Jumping ahead to a later point in the game, the President had acquired a number of super powers and abilities and several customised weapons. Our initial feelings were disappointment, the map and environments seemed almost identical to Saints Row: The Third and the graphics and sound have remained the same. To begin with, we hit the streets to try out some of the new powers and here the game began to feel different. The President can now run at insane speeds, jump buildings and glide through the air.
Thankfully, these powers are easy to control, largely with a single button on the controller's bumpers assigned to sprinting and gliding. Whilst airborne it is also possible to target the ground and perform a smash which stuns any nearby enemies that is useful in combat. Heading to an area where a group of aliens monitored the population, we were able to test out the rest of our new skills.
The President can use Telekinesis to pick up both enemies and vehicles, Stomp to send anything around him flying into the air, Buff which makes anything burst into flames when struck and Blast which freezes anyone causing them to shatter. The powers were straightforward to use and made short work of the aliens clearing the area and completing a challenge. It seems that there will be more of these locations scattered across the map to clear and unlock extra content in a manner similar to Far Cry 3's outposts.
All of the powers have an individual cooldown timer, encouraging the player to use a diverse range and to combine and mix them up for increased variation. While they were entertaining enough, their inclusion feels like a bastardised fusion of ideas from other, recent sandbox games like inFAMOUS, Prototype and even Crackdown. They do not feel original, fresh or particularly unique and feel out of place in Saints Row despite the crazy direction the last game took.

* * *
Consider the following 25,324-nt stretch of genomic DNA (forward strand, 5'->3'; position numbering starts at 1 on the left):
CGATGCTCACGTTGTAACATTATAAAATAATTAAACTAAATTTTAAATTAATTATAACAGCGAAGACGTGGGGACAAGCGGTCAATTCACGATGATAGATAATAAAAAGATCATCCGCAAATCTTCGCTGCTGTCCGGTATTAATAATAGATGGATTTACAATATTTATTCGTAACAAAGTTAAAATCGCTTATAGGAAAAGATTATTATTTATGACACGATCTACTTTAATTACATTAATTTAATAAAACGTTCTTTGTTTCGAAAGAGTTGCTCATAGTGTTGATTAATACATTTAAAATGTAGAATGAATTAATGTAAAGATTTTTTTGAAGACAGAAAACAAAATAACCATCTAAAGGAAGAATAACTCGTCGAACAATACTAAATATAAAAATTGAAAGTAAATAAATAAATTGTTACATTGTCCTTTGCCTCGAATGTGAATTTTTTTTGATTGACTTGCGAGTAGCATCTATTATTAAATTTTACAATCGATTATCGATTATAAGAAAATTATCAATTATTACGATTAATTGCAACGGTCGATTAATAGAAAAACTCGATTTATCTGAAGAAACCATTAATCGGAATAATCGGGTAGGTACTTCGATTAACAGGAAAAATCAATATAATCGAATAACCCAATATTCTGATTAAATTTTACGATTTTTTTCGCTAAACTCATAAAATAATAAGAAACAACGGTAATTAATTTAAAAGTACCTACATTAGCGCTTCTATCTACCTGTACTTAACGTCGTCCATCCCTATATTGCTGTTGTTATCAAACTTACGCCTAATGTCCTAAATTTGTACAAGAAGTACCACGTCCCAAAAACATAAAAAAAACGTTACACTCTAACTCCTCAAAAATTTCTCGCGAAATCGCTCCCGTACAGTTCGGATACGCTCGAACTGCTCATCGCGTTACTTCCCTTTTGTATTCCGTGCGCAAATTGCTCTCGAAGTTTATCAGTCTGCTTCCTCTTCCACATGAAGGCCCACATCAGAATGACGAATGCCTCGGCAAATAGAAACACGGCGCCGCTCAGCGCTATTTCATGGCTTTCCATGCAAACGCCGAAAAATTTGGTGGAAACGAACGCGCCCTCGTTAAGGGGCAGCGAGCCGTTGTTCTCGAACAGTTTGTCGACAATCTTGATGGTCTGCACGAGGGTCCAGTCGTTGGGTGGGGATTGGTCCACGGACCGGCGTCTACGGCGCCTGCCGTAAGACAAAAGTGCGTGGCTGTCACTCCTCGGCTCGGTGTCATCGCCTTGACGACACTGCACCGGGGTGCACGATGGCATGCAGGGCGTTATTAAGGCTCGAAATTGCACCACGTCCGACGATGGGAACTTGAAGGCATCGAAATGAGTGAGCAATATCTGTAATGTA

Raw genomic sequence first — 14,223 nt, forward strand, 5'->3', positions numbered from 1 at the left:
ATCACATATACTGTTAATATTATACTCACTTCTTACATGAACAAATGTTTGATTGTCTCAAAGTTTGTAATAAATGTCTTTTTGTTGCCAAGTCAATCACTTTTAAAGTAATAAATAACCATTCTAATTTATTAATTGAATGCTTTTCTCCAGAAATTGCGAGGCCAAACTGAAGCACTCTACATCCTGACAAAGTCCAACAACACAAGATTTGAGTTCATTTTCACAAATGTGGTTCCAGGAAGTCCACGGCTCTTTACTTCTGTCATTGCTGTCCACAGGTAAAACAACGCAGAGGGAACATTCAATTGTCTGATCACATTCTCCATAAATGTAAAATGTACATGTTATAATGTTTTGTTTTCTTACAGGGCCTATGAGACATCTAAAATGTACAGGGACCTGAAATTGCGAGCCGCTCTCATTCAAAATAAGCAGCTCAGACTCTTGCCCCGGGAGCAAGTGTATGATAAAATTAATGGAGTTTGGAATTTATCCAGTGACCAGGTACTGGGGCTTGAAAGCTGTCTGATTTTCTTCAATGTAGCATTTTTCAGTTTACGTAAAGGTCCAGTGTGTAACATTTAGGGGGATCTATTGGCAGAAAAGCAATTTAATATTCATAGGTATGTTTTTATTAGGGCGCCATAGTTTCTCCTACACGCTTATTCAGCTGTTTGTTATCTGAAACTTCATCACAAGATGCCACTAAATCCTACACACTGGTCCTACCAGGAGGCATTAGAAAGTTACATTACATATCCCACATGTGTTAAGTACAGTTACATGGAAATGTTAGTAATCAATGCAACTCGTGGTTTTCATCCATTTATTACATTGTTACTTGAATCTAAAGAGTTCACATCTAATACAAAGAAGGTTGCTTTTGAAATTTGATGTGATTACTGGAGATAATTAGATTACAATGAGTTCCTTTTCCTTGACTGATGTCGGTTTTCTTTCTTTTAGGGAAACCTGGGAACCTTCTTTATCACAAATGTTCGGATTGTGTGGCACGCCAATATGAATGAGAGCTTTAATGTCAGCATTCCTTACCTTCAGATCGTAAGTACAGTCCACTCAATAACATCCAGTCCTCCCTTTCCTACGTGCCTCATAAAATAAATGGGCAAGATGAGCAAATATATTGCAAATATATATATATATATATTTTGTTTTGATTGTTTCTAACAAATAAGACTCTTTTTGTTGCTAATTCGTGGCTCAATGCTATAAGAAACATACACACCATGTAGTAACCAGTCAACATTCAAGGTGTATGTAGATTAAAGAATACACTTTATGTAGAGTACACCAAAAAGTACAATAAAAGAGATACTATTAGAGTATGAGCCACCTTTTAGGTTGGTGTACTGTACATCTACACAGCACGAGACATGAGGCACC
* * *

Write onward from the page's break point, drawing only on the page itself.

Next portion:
Similarly the new weapons Volition have included are oddly familiar, especially the Singularity Gun which is very reminiscent of weapons and powers from The Darkness II and Ratchet & Clank. Most of the time we found we barely used them due to how overpowered the President's abilities were. It will be interesting to see how the developers set about trying to balance this discrepancy out and make the guns a more valid option in combat.
We got to try out two of the new activities that Steelport had to offer, including a new Professor Genki Telekinesis game and a checkpoint racing challenge utilising the President's newfound super speed. Professor Genki's new game involves travelling to a number of locations on the map and using Telekinesis to pick up and throw colour-coded enemies, vehicles and large animal heads through corresponding hovering hoops. While this occurs, waves of furry-suited baddies on quad-bikes appear to try and kill you. Despite sounding like a lot of fun, after completing the first one or two areas it quickly became repetitive and the larger-than-life accompanying commentary was not as hilarious as it clearly thought.
Racing around Steelport in the checkpoint activity was also disappointingly lacklustre. Essentially, the President now acts as a vehicle as his sprint speed is equivalent to some of the fastest race cars. However, he has the added benefit of being able to knock other vehicles out of the way but also the drawback of handling like a drunken amputee hedgehog while at top speed. The challenge involved hitting checkpoints while collecting speed boost orbs and brought to mind the kind of activity seen in Grand Theft Auto III. In short, it was hardly new or fresh.
Saints Row IV clearly is trying hard and the inclusion of the new abilities and powers is definitely a change to the series. However, it feels like the franchise is trying to catch the success and popularity of a score of other open-world sandbox titles by copying their unique elements and inserting them into Steelport. The relentless barrage of jokes, madcap antics and cock-punching will not be for everyone. While it is clearly true there is a fine line between insanity and genius, the same could be said for the relationship between insanity and repetition for Saints Row IV. Expect to find out which side of the divide the game lies when it released for Xbox 360, PC and PlayStation 3 in August.